COEN177 – Lab 6 – Solved

30.00 $



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Minix operating system


Getting started with Minix on the ECC Systems

You’ll need to set up NoMachine to be able to virtually connect to the SCU Linux Server using a GUI interface. To use Minix on the ECC Systems requires a GUI interface and cannot be done via Terminal only. Instructions for how to setup NoMachine are on Once you set up NoMachine and are able to access the SCU Linux Server you may proceed to the next step to setup your MINIX.


To install and run Minix on the ECC Systems, the quickest route is to use vmware and a provided system image.


Start by setting up VMware


$ setup vmware
This command prepares vmware to run. You should only need to run it once, until the next time you log into your machine. To obtain a copy of a Minix system image, you can use “minix-get-image”
$ minix-get-image (can tab complete)
Please note that this will COMPLETELY ERASE any old image (including any changes you may have made which are not saved outside the Minix system). You must do this once, the first time you are setting up vmware. After that, you should only do this if you need a new image, such as if a modification you make causes your VM to break and become unresponsive. Next, you should run vmware.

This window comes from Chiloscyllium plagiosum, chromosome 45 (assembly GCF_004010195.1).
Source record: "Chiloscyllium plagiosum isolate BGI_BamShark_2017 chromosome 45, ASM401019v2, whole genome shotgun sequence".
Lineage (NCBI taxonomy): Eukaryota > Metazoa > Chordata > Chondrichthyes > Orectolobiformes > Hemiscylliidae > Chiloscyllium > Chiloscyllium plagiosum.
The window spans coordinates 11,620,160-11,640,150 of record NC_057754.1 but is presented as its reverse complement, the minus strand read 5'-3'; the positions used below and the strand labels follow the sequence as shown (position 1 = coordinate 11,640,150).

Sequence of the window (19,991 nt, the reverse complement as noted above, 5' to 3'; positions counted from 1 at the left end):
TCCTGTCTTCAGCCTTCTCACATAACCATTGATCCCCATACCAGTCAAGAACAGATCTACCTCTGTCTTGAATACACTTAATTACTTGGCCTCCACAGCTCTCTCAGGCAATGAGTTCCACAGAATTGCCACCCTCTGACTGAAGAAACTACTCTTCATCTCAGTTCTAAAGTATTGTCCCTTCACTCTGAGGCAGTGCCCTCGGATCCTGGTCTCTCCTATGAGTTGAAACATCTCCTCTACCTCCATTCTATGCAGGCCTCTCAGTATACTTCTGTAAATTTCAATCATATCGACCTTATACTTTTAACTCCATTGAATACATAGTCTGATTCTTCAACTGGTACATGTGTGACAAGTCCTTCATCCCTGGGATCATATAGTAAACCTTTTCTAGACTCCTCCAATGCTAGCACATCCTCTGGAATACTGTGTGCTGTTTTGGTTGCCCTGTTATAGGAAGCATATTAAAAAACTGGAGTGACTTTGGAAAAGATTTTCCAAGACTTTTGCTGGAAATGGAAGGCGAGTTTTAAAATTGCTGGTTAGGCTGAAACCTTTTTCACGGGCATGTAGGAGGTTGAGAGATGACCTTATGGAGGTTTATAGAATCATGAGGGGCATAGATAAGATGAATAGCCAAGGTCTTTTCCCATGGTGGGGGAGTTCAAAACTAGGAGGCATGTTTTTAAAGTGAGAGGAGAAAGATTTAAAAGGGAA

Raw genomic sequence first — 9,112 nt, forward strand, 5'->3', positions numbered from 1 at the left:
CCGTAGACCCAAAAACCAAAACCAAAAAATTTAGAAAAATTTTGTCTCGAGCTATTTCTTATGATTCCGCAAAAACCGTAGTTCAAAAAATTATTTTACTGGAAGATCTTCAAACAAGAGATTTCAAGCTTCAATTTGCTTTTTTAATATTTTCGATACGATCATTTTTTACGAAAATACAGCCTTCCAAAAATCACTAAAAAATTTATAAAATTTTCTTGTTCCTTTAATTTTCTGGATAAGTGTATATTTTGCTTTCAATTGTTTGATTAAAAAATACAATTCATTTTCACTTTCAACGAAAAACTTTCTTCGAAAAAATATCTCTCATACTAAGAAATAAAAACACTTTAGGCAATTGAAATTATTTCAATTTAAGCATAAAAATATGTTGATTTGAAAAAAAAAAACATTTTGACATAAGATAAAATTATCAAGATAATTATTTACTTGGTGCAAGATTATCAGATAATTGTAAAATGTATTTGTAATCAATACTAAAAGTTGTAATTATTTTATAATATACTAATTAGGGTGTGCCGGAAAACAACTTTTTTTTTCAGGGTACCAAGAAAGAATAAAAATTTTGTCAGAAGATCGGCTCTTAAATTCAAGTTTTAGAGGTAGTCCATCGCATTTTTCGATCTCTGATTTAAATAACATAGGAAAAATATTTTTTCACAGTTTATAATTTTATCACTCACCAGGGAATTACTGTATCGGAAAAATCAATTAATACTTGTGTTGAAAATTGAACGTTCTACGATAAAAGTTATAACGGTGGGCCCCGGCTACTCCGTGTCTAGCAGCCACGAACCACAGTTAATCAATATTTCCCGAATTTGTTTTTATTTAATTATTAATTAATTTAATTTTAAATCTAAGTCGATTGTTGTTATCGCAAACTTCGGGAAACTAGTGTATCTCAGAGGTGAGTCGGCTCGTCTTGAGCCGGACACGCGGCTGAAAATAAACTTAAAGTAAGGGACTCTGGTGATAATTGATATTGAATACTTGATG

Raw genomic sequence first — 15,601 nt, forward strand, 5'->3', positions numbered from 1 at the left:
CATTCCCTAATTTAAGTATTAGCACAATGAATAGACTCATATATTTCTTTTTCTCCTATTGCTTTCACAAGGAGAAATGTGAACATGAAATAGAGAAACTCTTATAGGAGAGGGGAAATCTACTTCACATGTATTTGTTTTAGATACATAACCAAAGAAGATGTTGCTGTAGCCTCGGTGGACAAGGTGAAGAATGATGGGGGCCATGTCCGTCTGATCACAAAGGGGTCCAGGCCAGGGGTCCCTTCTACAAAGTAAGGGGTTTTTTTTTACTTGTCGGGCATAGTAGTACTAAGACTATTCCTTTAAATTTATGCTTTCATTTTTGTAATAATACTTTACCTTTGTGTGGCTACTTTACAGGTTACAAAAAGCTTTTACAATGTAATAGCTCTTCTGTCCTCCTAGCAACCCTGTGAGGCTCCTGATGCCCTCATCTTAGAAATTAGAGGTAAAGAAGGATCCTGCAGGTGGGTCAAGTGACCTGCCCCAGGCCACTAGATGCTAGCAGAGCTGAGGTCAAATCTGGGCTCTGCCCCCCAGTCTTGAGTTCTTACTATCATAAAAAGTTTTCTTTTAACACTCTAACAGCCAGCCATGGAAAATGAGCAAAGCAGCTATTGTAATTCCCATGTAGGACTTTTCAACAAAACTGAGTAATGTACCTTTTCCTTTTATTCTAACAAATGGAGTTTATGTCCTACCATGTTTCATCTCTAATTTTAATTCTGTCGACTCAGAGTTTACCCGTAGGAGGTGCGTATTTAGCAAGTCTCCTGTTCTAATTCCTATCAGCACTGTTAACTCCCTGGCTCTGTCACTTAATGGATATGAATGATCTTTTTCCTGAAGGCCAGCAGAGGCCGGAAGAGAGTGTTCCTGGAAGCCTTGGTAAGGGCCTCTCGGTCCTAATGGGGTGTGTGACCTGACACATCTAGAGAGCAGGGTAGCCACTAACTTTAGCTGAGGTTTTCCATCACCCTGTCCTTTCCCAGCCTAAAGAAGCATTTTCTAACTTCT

$ vmware &

This may take a little while to boot up, so be patient. Don’t assume that it is not working.
Once it boots up, if you don’t see the “minix” option on the left, go to:

  • Open a Virtual Machine -> “vm images” subfolder -> “minix3” subfolder -> minix3.vmx

When you launch the minix system, you will eventually be promoted for a username. The username for the minix system is “root” (with no password, at least until you set one).